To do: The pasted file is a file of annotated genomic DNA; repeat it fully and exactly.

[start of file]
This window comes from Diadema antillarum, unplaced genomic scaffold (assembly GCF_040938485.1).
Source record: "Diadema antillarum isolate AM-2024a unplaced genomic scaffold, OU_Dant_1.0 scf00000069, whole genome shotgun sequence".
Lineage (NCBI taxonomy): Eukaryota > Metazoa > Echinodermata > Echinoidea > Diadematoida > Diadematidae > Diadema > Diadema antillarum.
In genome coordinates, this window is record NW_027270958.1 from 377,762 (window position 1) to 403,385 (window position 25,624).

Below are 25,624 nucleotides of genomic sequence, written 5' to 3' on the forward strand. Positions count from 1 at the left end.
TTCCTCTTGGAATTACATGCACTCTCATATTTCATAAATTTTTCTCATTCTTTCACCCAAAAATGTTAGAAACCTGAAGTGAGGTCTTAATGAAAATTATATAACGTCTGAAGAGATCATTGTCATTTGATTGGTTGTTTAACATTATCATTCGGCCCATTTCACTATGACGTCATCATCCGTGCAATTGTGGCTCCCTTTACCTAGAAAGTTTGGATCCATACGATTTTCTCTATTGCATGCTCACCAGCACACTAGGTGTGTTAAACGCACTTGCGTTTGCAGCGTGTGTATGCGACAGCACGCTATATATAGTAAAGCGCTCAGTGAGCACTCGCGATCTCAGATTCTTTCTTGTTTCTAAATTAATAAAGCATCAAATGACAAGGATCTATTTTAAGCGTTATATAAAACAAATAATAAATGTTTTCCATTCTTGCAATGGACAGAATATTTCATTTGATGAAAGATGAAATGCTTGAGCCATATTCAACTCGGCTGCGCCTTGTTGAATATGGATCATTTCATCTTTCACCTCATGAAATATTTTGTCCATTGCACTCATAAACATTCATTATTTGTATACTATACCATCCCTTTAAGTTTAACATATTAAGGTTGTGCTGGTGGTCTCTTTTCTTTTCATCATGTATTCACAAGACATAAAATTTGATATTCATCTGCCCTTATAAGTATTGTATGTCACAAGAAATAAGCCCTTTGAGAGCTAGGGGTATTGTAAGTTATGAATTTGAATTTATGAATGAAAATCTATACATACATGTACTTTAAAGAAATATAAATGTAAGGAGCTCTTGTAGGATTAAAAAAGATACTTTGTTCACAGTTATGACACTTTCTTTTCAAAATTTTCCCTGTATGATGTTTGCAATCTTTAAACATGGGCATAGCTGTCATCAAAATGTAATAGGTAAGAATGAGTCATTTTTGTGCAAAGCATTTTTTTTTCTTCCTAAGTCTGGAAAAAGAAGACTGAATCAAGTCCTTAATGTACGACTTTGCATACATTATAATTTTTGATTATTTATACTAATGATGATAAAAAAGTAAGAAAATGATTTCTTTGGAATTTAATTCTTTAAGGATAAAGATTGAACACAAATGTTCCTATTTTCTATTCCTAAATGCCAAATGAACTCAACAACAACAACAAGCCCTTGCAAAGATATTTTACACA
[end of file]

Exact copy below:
This window comes from Diadema antillarum, unplaced genomic scaffold (assembly GCF_040938485.1).
Source record: "Diadema antillarum isolate AM-2024a unplaced genomic scaffold, OU_Dant_1.0 scf00000069, whole genome shotgun sequence".
Lineage (NCBI taxonomy): Eukaryota > Metazoa > Echinodermata > Echinoidea > Diadematoida > Diadematidae > Diadema > Diadema antillarum.
In genome coordinates, this window is record NW_027270958.1 from 377,762 (window position 1) to 403,385 (window position 25,624).

Below are 25,624 nucleotides of genomic sequence, written 5' to 3' on the forward strand. Positions count from 1 at the left end.
TTCCTCTTGGAATTACATGCACTCTCATATTTCATAAATTTTTCTCATTCTTTCACCCAAAAATGTTAGAAACCTGAAGTGAGGTCTTAATGAAAATTATATAACGTCTGAAGAGATCATTGTCATTTGATTGGTTGTTTAACATTATCATTCGGCCCATTTCACTATGACGTCATCATCCGTGCAATTGTGGCTCCCTTTACCTAGAAAGTTTGGATCCATACGATTTTCTCTATTGCATGCTCACCAGCACACTAGGTGTGTTAAACGCACTTGCGTTTGCAGCGTGTGTATGCGACAGCACGCTATATATAGTAAAGCGCTCAGTGAGCACTCGCGATCTCAGATTCTTTCTTGTTTCTAAATTAATAAAGCATCAAATGACAAGGATCTATTTTAAGCGTTATATAAAACAAATAATAAATGTTTTCCATTCTTGCAATGGACAGAATATTTCATTTGATGAAAGATGAAATGCTTGAGCCATATTCAACTCGGCTGCGCCTTGTTGAATATGGATCATTTCATCTTTCACCTCATGAAATATTTTGTCCATTGCACTCATAAACATTCATTATTTGTATACTATACCATCCCTTTAAGTTTAACATATTAAGGTTGTGCTGGTGGTCTCTTTTCTTTTCATCATGTATTCACAAGACATAAAATTTGATATTCATCTGCCCTTATAAGTATTGTATGTCACAAGAAATAAGCCCTTTGAGAGCTAGGGGTATTGTAAGTTATGAATTTGAATTTATGAATGAAAATCTATACATACATGTACTTTAAAGAAATATAAATGTAAGGAGCTCTTGTAGGATTAAAAAAGATACTTTGTTCACAGTTATGACACTTTCTTTTCAAAATTTTCCCTGTATGATGTTTGCAATCTTTAAACATGGGCATAGCTGTCATCAAAATGTAATAGGTAAGAATGAGTCATTTTTGTGCAAAGCATTTTTTTTTCTTCCTAAGTCTGGAAAAAGAAGACTGAATCAAGTCCTTAATGTACGACTTTGCATACATTATAATTTTTGATTATTTATACTAATGATGATAAAAAAGTAAGAAAATGATTTCTTTGGAATTTAATTCTTTAAGGATAAAGATTGAACACAAATGTTCCTATTTTCTATTCCTAAATGCCAAATGAACTCAACAACAACAACAAGCCCTTGCAAAGATATTTTACACA